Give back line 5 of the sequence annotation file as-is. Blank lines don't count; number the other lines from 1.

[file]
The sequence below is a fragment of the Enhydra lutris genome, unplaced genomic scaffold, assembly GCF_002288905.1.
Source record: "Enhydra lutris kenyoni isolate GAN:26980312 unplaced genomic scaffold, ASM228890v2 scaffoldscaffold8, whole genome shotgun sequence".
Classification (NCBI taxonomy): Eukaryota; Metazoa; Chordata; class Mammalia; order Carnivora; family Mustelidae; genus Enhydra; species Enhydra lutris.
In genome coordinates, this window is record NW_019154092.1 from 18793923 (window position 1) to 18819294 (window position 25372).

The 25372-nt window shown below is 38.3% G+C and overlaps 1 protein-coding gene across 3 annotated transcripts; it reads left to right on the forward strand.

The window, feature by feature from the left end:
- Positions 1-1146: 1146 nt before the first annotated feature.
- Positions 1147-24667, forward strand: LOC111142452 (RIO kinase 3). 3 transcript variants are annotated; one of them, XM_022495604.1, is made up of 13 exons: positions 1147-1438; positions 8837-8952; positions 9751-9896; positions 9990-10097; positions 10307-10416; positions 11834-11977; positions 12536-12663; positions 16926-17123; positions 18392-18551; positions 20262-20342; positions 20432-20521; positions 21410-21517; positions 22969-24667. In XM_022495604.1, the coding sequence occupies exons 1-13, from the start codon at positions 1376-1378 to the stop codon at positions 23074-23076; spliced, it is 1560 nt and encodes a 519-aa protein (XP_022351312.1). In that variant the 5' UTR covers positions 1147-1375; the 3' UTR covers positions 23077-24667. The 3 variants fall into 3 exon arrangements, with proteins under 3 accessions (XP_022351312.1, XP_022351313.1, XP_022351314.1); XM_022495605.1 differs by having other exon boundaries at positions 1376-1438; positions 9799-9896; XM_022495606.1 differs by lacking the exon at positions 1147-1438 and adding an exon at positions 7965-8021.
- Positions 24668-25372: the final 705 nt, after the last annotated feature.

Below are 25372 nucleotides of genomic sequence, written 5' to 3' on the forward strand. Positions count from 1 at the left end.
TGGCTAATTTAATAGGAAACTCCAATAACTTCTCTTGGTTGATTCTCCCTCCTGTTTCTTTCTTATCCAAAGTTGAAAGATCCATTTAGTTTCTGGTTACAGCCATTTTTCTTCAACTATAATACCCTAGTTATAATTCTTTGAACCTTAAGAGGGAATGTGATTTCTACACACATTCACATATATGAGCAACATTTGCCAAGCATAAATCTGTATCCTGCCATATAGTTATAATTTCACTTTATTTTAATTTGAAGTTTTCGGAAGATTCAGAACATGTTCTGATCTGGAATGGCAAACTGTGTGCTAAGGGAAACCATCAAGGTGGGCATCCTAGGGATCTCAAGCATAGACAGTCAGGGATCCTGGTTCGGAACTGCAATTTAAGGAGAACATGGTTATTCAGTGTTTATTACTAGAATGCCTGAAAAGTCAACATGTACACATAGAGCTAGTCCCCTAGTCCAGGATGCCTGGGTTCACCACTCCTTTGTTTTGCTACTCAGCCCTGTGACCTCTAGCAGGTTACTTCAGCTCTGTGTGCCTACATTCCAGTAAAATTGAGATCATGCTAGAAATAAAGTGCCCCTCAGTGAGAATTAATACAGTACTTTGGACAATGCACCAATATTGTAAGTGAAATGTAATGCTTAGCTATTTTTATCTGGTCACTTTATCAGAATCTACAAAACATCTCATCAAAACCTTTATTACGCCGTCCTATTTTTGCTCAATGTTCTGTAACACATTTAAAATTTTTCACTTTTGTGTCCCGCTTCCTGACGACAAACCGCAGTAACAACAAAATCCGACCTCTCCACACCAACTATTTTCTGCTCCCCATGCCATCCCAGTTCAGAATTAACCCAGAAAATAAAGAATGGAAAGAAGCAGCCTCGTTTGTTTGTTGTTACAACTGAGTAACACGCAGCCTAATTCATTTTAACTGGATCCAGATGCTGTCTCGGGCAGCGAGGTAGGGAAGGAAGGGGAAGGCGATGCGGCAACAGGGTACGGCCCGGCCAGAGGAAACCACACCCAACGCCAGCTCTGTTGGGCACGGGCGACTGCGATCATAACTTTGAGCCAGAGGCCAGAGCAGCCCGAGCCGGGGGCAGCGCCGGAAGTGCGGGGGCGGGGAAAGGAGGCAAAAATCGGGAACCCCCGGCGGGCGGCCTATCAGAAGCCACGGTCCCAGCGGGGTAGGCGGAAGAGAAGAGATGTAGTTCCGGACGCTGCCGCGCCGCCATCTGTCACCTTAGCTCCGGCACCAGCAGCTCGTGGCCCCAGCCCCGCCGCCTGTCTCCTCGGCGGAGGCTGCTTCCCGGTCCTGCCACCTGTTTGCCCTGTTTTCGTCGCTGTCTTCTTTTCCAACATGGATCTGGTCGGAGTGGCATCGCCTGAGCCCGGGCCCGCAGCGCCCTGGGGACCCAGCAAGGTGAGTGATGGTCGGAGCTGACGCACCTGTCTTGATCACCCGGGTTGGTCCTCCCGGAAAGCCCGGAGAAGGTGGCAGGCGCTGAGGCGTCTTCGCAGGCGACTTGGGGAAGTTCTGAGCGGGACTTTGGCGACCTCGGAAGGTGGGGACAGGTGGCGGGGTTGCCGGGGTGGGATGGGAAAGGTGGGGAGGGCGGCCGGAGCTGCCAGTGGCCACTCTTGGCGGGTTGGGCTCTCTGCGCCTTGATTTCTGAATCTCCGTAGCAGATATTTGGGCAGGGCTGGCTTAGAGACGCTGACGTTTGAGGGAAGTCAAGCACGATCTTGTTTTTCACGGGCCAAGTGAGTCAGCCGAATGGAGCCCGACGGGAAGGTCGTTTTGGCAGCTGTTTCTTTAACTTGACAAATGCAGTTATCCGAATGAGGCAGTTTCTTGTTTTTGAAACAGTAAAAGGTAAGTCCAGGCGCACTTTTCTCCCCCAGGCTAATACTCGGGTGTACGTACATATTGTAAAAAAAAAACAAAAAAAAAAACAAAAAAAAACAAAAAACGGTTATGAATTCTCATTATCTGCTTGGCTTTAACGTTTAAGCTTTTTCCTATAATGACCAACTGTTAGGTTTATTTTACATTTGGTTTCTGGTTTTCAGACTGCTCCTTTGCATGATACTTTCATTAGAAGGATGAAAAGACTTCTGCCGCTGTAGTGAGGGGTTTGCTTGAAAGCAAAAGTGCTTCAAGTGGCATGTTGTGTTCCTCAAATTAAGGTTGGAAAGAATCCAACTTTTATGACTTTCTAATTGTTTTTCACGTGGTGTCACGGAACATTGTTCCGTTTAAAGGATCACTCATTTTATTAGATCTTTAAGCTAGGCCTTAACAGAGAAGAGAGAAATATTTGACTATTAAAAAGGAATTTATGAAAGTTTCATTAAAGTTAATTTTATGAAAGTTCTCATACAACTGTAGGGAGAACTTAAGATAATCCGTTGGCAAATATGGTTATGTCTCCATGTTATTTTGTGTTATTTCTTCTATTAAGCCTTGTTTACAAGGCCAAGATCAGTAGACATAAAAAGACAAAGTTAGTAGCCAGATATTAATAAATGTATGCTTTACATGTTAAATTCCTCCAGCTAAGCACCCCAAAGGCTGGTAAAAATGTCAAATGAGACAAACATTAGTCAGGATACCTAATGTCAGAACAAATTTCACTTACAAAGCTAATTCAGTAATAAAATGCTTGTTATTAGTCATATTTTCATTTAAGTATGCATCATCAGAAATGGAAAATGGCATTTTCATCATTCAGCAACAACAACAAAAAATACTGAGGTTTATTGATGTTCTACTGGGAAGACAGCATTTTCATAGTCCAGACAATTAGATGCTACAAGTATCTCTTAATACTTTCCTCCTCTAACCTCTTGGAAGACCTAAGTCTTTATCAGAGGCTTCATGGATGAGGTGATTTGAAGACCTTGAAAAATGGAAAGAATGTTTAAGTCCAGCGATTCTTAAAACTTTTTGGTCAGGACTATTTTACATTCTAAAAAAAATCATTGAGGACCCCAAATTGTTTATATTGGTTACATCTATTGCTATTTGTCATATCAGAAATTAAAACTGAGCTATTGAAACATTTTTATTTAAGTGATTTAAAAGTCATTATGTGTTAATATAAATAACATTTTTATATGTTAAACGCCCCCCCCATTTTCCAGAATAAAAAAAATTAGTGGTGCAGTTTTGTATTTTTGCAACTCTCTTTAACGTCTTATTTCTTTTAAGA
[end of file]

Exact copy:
The 25372-nt window shown below is 38.3% G+C and overlaps 1 protein-coding gene across 3 annotated transcripts; it reads left to right on the forward strand.